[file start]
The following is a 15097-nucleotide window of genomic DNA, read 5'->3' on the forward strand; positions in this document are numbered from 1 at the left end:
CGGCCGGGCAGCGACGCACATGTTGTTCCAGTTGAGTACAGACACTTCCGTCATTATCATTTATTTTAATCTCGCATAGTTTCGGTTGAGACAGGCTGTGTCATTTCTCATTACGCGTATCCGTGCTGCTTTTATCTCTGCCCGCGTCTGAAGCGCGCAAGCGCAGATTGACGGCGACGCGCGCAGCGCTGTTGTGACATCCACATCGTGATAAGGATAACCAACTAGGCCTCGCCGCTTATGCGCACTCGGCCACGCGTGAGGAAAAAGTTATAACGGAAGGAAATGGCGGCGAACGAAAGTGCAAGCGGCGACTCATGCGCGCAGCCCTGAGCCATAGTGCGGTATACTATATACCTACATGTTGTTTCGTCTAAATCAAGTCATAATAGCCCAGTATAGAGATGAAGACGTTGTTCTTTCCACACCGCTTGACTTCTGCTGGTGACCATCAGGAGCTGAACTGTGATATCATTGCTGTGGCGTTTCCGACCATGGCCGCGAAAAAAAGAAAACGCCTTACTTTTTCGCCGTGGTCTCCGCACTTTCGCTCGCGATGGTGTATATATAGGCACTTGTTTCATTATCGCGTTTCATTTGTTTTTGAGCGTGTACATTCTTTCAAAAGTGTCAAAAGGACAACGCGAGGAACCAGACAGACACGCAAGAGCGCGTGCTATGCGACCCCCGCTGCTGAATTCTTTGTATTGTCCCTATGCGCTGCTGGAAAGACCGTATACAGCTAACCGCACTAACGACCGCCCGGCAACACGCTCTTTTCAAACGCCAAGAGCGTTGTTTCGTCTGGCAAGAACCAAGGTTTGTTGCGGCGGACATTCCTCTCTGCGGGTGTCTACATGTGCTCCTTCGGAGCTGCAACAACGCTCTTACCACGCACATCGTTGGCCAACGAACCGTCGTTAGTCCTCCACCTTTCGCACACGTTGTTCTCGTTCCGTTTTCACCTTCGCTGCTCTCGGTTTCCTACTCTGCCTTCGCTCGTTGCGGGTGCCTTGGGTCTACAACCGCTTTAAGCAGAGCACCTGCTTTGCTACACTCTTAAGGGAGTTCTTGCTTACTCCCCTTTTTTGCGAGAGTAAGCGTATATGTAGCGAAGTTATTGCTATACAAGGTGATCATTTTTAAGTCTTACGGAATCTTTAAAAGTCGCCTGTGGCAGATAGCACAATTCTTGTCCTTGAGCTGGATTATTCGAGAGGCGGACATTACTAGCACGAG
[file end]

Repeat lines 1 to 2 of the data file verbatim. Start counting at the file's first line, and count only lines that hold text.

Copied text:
The following is a 15097-nucleotide window of genomic DNA, read 5'->3' on the forward strand; positions in this document are numbered from 1 at the left end:
CGGCCGGGCAGCGACGCACATGTTGTTCCAGTTGAGTACAGACACTTCCGTCATTATCATTTATTTTAATCTCGCATAGTTTCGGTTGAGACAGGCTGTGTCATTTCTCATTACGCGTATCCGTGCTGCTTTTATCTCTGCCCGCGTCTGAAGCGCGCAAGCGCAGATTGACGGCGACGCGCGCAGCGCTGTTGTGACATCCACATCGTGATAAGGATAACCAACTAGGCCTCGCCGCTTATGCGCACTCGGCCACGCGTGAGGAAAAAGTTATAACGGAAGGAAATGGCGGCGAACGAAAGTGCAAGCGGCGACTCATGCGCGCAGCCCTGAGCCATAGTGCGGTATACTATATACCTACATGTTGTTTCGTCTAAATCAAGTCATAATAGCCCAGTATAGAGATGAAGACGTTGTTCTTTCCACACCGCTTGACTTCTGCTGGTGACCATCAGGAGCTGAACTGTGATATCATTGCTGTGGCGTTTCCGACCATGGCCGCGAAAAAAAGAAAACGCCTTACTTTTTCGCCGTGGTCTCCGCACTTTCGCTCGCGATGGTGTATATATAGGCACTTGTTTCATTATCGCGTTTCATTTGTTTTTGAGCGTGTACATTCTTTCAAAAGTGTCAAAAGGACAACGCGAGGAACCAGACAGACACGCAAGAGCGCGTGCTATGCGACCCCCGCTGCTGAATTCTTTGTATTGTCCCTATGCGCTGCTGGAAAGACCGTATACAGCTAACCGCACTAACGACCGCCCGGCAACACGCTCTTTTCAAACGCCAAGAGCGTTGTTTCGTCTGGCAAGAACCAAGGTTTGTTGCGGCGGACATTCCTCTCTGCGGGTGTCTACATGTGCTCCTTCGGAGCTGCAACAACGCTCTTACCACGCACATCGTTGGCCAACGAACCGTCGTTAGTCCTCCACCTTTCGCACACGTTGTTCTCGTTCCGTTTTCACCTTCGCTGCTCTCGGTTTCCTACTCTGCCTTCGCTCGTTGCGGGTGCCTTGGGTCTACAACCGCTTTAAGCAGAGCACCTGCTTTGCTACACTCTTAAGGGAGTTCTTGCTTACTCCCCTTTTTTGCGAGAGTAAGCGTATATGTAGCGAAGTTATTGCTATACAAGGTGATCATTTTTAAGTCTTACGGAATCTTTAAAAGTCGCCTGTGGCAGATAGCACAATTCTTGTCCTTGAGCTGGATTATTCGAGAGGCGGACATTACTAGCACGAG